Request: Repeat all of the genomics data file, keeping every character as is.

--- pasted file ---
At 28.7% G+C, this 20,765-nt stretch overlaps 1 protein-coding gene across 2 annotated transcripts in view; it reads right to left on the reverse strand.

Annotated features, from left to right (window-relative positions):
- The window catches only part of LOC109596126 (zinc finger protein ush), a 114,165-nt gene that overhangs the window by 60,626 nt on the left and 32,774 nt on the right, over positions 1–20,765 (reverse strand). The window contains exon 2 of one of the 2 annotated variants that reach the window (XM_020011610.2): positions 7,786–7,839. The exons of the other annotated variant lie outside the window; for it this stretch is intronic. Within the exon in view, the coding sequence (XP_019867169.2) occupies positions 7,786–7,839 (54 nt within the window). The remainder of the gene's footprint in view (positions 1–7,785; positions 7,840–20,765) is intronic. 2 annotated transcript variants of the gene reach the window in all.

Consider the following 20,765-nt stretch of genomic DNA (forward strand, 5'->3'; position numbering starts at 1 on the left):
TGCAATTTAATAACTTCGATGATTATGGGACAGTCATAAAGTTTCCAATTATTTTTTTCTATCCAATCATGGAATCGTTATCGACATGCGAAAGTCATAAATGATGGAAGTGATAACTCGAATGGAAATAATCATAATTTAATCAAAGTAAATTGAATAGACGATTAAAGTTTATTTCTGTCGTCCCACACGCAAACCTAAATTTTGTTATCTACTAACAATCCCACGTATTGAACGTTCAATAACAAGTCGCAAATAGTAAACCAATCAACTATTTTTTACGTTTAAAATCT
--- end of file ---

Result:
At 28.7% G+C, this 20,765-nt stretch overlaps 1 protein-coding gene across 2 annotated transcripts in view; it reads right to left on the reverse strand.

Annotated features, from left to right (window-relative positions):
- The window catches only part of LOC109596126 (zinc finger protein ush), a 114,165-nt gene that overhangs the window by 60,626 nt on the left and 32,774 nt on the right, over positions 1–20,765 (reverse strand). The window contains exon 2 of one of the 2 annotated variants that reach the window (XM_020011610.2): positions 7,786–7,839. The exons of the other annotated variant lie outside the window; for it this stretch is intronic. Within the exon in view, the coding sequence (XP_019867169.2) occupies positions 7,786–7,839 (54 nt within the window). The remainder of the gene's footprint in view (positions 1–7,785; positions 7,840–20,765) is intronic. 2 annotated transcript variants of the gene reach the window in all.

Consider the following 20,765-nt stretch of genomic DNA (forward strand, 5'->3'; position numbering starts at 1 on the left):
TGCAATTTAATAACTTCGATGATTATGGGACAGTCATAAAGTTTCCAATTATTTTTTTCTATCCAATCATGGAATCGTTATCGACATGCGAAAGTCATAAATGATGGAAGTGATAACTCGAATGGAAATAATCATAATTTAATCAAAGTAAATTGAATAGACGATTAAAGTTTATTTCTGTCGTCCCACACGCAAACCTAAATTTTGTTATCTACTAACAATCCCACGTATTGAACGTTCAATAACAAGTCGCAAATAGTAAACCAATCAACTATTTTTTACGTTTAAAATCT